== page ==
A line of defence against medication errors

- April 27, 2009

Dr. Neil McKinnon: "SafetyNET is like a goalie, the last line of defence to prevent the puck from getting in the net." (Nick Pearce Photo)

Every day, pharmacists sidestep potential mix-ups while they’re filling prescriptions—perhaps the doctor’s scrawl is hard to decipher or sometimes the drug bottle is mistaken for another that looks awfully similar. In most cases, errors are caught and corrected before that pill bottle ever reaches the customer.

But now, for the first time, those near-misses are being reported to the Institute for Safe Medication Practices (ISMP) Canada in a unique pilot project called SafetyNET. In the first eight months of a year-long study, 813 near-misses were counted among 13 participating pharmacies in Nova Scotia. The pharmacies range from small rural independents, to grocery store pharmacies and large chains.

“It’s a very sensitive topic because no one wants to make a mistake—especially in these types of cases, because a mistake can affect someone’s health,” says Neil MacKinnon, SafetyNET’s co-principal investigator and associate professor with Dalhousie’s College of Pharmacy. He also notes that in the health care system’s “culture of blame,” reporting medication errors could get you fired or reprimanded.

There is currently no mandatory system for reporting medication errors. And yet, the potential for problems is huge: Dr. MacKinnon says 453 million prescriptions were dispensed in Canada last year. It’s estimated that one in 11 emergency room visits by seniors are due to medication errors.

But without reporting, it is difficult, if not impossible, to make the system better: to catch that error that slips through checks and double-checks and harms someone’s health. As well as reporting near-misses, participating pharmacies are holding quarterly staff meetings to discuss errors and make improvements.

“Pharmacies are busy places and pharmacists are always being interrupted—you’re doing one thing and switching to something else, for example, answering the phone or talking to a customer,” says Sandeep Sodhi, pharmacist and co-owner of Village Family Pharmacy in Bible Hill, N.S. “So there’s the potential to make errors. The good thing about SafetyNET is that it helps us identify where the problems are occurring and to do so something about it.”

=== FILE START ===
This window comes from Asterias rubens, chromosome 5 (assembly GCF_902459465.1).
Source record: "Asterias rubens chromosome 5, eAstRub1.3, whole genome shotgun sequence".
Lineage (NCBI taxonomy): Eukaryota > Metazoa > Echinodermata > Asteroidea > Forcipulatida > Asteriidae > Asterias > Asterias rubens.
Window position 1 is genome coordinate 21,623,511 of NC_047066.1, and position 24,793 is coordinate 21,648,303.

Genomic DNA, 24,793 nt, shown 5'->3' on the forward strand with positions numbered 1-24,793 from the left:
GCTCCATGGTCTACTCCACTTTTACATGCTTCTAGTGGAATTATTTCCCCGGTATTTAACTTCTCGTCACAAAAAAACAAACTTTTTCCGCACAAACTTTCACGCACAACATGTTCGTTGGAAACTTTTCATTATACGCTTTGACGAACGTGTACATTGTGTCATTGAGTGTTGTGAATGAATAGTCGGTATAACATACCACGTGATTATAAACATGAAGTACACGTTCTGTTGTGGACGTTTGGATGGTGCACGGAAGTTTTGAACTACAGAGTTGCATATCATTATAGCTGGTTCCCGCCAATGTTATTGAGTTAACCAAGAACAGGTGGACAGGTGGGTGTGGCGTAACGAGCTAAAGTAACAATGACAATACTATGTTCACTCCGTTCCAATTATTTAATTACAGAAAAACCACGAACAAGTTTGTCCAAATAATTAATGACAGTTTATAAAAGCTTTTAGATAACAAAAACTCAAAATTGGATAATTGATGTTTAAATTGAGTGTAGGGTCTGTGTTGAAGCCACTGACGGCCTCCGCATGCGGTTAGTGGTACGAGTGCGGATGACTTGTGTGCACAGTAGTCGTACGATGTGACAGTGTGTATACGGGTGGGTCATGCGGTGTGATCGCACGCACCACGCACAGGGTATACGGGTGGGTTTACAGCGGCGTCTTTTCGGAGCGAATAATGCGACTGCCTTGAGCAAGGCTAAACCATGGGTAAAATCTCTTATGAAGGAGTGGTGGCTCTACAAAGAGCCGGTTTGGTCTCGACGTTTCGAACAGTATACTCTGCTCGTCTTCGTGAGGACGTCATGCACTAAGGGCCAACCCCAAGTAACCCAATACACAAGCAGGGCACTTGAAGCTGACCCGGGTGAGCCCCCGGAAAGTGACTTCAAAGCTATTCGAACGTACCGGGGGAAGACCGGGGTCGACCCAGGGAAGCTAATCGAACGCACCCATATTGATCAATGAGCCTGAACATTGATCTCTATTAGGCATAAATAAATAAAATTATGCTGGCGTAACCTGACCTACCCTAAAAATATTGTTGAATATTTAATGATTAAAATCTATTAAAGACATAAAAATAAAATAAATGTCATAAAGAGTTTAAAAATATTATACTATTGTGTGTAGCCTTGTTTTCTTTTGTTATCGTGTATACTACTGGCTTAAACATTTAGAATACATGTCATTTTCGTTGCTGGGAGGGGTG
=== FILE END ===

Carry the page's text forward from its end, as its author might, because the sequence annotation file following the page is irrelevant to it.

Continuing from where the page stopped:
The most common errors caught by the SafetyNET study have involved dosage problems. Other problems have included:

  • illegible handwriting on the prescription
  • problems with interpreting the prescription
  • incorrect drug strength or concentration
  • incorrect duration of treatment
  • prescription of meds that are inappropriate for a patient because of other meds
  • mix-ups between drugs names that sound similar when prescriptions are taken over the phone
  • errors made during the filling of the prescription, such as dispensing too few pills or mixing up the bottles of two prescriptions

“Bottles of drugs look similar and a lot of drug names are very close,” explains Dr. MacKinnon. Losec, for example, is a medication used to slow or prevent the production of acid within the stomach and is prescribed for the proper healing of stomach and intestinal ulcers. It sounds a lot like Lasix, a diuretic used to control high blood pressure.

Possible solutions include minimizing disruptions for the pharmacist, working to instigate a system of electronic prescriptions and improving counseling at the point in which the patient receives their medication.

And now the study is being expanded. A $115,000 grant from the Social Sciences and Humanities Research Council (SSHRC) will allow researchers to expand SafetyNET to involve 70 pharmacies across the province in the fall.

“SafetyNET is like a goalie, the last line of defence to prevent the puck from getting in the net,” says Dr. MacKinnon. “We want that goalie to have the best training, the best equipment available to do their job.”


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